Years ago, my brother had a pet deer. He had access to a Persimmon tree and would eat the Percimmons. They would for lack of a better term, make him drunk. He would wobble all over the yard. Didn't seem to harm him in the long run. Brother didn't allow him to become addicted though.
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Old 11-25-2013, 08:39 AM
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Congrats on your new addition CA. Looks like another workhorse. And you know the inerds of that model so well that no matter what might need attention you'll be ready and most likely have the know how on what to do. Good luck finding that smaller hoe but it might be better for you not to find it so you have a reason to keep the big brother around for the bigger tasks.
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Old 11-25-2013, 01:25 PM
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Quote:
Originally Posted by winston View Post
I have a native Persimmon tree ... No one to my knowledge eats the persimmons ... bitter before ripeness and have always heard they are better after the first frost.... Ours are normally in the golf ball size.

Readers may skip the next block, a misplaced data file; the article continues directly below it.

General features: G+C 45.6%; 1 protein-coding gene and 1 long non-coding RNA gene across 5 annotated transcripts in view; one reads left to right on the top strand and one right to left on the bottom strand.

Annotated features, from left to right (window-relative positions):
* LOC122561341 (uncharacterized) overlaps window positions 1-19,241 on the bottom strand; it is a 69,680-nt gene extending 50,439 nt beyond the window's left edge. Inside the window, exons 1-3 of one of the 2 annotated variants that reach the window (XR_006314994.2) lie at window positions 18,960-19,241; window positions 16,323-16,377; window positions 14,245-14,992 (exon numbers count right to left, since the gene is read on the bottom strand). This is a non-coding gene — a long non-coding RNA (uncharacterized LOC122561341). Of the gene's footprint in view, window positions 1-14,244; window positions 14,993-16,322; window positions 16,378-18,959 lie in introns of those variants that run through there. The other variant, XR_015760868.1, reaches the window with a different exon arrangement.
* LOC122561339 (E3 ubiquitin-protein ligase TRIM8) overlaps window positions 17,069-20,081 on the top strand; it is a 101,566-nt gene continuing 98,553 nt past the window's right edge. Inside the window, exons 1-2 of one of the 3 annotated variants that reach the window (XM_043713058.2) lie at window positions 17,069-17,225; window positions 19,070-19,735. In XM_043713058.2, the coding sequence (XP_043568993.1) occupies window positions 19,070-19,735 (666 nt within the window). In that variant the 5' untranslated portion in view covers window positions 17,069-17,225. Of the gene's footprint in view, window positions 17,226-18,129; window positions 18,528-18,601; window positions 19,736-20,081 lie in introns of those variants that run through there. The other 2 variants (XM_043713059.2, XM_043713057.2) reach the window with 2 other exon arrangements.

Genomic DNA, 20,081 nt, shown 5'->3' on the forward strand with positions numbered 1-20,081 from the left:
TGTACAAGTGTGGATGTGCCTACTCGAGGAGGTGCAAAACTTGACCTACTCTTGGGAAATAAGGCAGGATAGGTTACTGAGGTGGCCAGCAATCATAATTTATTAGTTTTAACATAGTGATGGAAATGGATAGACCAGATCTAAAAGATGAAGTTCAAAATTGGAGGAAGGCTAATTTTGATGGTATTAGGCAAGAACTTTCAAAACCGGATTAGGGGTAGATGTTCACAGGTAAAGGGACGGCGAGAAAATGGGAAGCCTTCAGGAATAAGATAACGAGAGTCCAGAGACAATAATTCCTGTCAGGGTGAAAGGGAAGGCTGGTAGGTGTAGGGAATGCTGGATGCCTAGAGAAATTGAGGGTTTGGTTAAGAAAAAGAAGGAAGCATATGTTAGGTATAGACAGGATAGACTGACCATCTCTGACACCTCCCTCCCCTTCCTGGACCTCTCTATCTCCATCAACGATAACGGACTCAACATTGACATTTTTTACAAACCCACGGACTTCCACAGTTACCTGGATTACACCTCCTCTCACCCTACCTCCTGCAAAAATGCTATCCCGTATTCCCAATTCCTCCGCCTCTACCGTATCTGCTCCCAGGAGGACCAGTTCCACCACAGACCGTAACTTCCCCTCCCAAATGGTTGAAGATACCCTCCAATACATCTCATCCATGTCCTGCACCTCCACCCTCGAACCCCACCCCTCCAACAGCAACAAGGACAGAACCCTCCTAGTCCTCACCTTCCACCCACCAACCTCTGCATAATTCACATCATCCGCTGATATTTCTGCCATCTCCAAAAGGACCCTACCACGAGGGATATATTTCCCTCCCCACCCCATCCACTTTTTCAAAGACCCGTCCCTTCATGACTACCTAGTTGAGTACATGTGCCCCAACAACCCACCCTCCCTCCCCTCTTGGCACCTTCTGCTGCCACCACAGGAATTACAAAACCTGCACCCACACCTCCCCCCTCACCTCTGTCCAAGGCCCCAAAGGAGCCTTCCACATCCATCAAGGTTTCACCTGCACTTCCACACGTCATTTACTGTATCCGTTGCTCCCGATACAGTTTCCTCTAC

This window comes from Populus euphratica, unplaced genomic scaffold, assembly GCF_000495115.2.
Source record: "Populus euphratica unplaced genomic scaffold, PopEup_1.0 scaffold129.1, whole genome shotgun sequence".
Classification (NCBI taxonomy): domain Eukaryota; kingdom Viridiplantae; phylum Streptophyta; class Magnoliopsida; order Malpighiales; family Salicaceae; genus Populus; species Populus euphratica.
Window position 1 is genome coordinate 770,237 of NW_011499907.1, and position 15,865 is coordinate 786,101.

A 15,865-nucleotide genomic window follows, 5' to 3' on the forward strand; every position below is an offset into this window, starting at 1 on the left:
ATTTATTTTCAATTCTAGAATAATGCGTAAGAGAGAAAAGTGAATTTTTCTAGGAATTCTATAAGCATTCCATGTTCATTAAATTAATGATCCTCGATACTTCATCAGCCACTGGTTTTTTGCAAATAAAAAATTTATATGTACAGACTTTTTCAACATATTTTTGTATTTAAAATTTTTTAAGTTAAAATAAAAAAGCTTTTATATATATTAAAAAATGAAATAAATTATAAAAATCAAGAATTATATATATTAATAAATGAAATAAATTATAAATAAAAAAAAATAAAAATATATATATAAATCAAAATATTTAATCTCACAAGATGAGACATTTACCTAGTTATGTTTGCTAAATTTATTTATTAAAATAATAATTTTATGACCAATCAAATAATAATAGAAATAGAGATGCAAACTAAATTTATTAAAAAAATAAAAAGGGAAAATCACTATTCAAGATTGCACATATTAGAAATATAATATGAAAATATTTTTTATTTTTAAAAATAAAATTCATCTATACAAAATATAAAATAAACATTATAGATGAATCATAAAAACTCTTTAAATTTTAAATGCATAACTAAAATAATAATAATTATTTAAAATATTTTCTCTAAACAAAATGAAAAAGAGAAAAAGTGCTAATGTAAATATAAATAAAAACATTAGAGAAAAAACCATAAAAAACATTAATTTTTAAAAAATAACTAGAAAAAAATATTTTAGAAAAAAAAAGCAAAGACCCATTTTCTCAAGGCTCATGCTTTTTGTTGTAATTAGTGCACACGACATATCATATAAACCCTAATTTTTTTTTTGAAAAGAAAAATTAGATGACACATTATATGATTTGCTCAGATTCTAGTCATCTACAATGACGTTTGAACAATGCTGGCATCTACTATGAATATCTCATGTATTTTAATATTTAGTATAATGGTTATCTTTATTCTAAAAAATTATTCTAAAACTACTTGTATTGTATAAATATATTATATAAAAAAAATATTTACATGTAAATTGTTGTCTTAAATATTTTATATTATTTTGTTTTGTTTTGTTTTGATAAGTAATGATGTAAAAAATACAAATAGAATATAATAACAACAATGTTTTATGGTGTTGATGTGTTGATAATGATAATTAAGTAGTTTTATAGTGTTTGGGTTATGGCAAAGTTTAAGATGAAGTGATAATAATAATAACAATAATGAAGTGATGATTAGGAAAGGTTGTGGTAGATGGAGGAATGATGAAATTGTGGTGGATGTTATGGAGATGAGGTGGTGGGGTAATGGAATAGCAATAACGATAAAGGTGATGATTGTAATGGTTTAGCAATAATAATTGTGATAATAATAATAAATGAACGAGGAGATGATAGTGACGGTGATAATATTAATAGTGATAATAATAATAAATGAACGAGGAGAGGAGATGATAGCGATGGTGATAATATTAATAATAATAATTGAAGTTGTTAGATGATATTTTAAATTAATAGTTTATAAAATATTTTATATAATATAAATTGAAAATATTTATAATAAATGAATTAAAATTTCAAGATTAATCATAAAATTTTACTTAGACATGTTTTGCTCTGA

...pet deer. .. had access to a Persimmon tree ... make him drunk..
Sounds like you have the native American Persimmon.
https://www.google.com/search?q=american+persimmon
I don't think I've ever seen these.

The two trees in my photos are Hachiya Persimmon. We also planted a Fuyu Persimmon recently. These are the two common commercial varieties.
Google description:
https://www.google.com/search?q=hachiya+fuyu+persimmon

These Hachiya Persimmons are nasty bitter - astringent - until they are full ripe and soft as a tomato. Then they are very sweet. We open the skin and eat the pulp with a spoon like a jar of jam. I ate a couple of ripe ones while I was up the ladder harvesting yesterday. (Messy!) We keep the firmest ones and force-ripen a couple per day by freezing then thawing overnight. I'm not surprised that the natural sweetness ferments to liquor that the pet deer liked.

Hachiya Persimmons are taller and pointy on the bottom compared to Fuyu, the other popular variety. Fuyus ripen to a texture like an apple, chewy and sweet. I think Fuyu is now more commonly sold in stores.